Thursday, September 24, 2009

The Beauty of Python

OOffice pastes tables into plain text 1 cell per line with no indication of row breaks. Dumb. this prompted me to convert the text into a list of tuples in python. I got so far as getting a list of cell data, then I needed to take every 4 items in the list and make a tuple out of them.

Here's the problem I was faced with:

input: ["a", "b", "c", "d", "w", "x", "y", "z", ...]
output: [("a", "b", "c", "d"), ("w", "x", "y", "z"), ...]

After asking around in the python irc channel, Andy got the following solution, and while writing this post, I also found it in Python's documentation for the zip function:

output = zip(*[iter(input)]*4)

It's hard to overstate my satisfaction, this is such an intricate, concise solution.

What is going on

from the inside out:
iter(input): this makes an iterator object that traverses the input list. The iterator stores the state of which item it's on, and what comes next. [iter(input)]: this makes a list with 1 item in it, the iterator.
[iter(input)]*4: this takes the list, duplicates it 4 times, and concats it all together. ex: [1,2]*3 => [1,2,1,2,1,2]. An important thing to note in this step is that just the one iterator object with its state information occupies all four slots in the list.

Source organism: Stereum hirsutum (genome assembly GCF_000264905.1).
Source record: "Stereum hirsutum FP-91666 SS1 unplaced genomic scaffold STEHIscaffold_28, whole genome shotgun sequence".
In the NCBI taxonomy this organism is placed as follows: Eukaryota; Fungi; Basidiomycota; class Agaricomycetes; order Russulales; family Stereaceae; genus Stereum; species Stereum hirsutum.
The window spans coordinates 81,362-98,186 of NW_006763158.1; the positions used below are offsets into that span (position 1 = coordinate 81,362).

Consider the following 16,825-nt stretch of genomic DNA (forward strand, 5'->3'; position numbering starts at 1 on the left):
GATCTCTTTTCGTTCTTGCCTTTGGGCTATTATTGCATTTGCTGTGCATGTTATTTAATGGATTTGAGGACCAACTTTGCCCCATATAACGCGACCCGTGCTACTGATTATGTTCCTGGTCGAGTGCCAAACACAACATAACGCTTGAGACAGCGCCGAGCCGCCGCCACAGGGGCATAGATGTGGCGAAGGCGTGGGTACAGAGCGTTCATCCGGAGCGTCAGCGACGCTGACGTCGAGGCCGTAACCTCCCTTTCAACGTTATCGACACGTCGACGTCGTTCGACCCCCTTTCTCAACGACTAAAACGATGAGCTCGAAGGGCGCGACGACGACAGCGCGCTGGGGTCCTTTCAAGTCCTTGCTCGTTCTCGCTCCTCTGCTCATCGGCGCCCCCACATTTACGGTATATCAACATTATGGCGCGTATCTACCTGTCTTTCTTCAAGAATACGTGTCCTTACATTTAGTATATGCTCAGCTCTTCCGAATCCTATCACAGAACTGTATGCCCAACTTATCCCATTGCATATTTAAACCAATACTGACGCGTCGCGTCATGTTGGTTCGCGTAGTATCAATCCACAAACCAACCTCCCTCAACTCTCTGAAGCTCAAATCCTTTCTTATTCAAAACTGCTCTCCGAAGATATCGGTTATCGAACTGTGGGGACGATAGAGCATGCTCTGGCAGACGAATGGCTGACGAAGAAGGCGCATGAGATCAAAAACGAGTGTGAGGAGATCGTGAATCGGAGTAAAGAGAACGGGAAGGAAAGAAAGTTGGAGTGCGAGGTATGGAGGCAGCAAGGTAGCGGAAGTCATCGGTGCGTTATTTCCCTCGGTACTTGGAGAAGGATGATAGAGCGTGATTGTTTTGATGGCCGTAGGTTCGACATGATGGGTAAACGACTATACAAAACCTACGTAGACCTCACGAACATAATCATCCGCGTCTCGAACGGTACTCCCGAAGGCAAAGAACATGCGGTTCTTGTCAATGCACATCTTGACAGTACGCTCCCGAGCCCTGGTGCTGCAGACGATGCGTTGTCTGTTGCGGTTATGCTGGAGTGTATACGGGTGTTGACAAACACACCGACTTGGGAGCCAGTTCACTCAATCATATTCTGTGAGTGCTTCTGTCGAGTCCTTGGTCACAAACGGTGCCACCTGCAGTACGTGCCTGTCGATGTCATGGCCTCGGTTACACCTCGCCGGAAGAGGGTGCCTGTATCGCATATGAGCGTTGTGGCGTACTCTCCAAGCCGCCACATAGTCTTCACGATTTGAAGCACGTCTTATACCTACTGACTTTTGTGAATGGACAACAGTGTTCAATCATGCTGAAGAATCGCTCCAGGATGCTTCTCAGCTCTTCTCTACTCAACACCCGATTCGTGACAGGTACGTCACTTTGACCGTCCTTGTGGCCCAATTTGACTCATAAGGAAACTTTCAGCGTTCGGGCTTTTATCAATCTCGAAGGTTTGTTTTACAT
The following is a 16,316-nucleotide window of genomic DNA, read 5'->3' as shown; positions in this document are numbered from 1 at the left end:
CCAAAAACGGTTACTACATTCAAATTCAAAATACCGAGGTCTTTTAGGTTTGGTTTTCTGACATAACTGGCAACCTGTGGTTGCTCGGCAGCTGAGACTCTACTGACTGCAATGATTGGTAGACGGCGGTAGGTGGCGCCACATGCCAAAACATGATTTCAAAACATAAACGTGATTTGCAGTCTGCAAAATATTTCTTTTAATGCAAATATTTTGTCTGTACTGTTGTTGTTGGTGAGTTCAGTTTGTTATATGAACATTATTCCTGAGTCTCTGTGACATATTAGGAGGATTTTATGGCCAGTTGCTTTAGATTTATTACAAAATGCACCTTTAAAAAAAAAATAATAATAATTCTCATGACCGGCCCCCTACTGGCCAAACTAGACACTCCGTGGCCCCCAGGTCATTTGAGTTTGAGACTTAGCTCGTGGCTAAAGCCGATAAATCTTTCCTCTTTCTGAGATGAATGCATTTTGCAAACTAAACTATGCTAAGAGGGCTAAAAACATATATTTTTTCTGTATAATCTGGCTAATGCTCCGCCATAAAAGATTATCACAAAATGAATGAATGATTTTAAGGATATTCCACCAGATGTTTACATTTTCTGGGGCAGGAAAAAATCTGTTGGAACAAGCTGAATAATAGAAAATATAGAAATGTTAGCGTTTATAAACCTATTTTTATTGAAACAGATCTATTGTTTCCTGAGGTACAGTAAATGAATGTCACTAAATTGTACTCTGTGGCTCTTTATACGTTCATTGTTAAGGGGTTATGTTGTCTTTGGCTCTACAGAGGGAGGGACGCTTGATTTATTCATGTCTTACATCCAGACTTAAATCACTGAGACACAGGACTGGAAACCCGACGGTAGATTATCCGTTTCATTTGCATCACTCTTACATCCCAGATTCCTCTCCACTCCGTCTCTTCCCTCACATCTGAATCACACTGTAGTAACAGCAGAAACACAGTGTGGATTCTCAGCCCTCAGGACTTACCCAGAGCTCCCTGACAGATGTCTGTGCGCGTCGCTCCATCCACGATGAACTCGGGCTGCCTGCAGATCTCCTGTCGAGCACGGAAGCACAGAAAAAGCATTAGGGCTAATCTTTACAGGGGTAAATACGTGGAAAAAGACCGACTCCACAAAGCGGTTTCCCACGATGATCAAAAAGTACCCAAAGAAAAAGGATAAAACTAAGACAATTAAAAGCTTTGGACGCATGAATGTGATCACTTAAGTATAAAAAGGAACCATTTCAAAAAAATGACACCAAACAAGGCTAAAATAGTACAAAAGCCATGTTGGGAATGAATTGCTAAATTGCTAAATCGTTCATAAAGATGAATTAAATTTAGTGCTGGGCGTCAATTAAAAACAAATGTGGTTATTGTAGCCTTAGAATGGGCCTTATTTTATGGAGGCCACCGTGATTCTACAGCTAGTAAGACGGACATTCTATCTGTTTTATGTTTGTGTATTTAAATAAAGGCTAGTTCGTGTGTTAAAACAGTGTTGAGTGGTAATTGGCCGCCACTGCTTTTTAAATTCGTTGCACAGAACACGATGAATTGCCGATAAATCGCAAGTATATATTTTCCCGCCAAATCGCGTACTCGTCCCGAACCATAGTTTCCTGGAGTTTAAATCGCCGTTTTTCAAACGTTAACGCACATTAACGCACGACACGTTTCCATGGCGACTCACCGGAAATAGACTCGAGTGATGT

zip: python's documentation. Note that the function takes lists as separate arguments
zip(*[iter(input)]*4): the * expands the list to its right into an argument list for the zip function. So it's equivalent to giving 4 arguments to the zip function. Here's where the magic happens.

the zip functions traverses each of its four arguments in parallel. Before an iterator has been moved, its "next" item is the list's first item. The zip function asks the first list's iterator for the "next" item, giving the first item in the list. Then the zip function asks the second iterator for its "next" item, which is typically the first item in the second list. However, the second iterator is the same object as the first iterator, and its "next" item is the second item in the list, not anyone's first item. And so the zip function is tricked into thinking that it is traversing 4 separate lists of length 2 each when really it is traversing over a single list of length 8. The result is exactly what we want.

1 comment:

Jordan said...

Programmer: "Python!!! I need you to intelligently separate an input list, duplicate said list a specified number of times and concatenate said lists together, but you remember those lists and traverse them in this compiled list simultaneously."

Python: "Baling ba ding ding zip()."

Programmer: "You are made of win."

Python: "I know."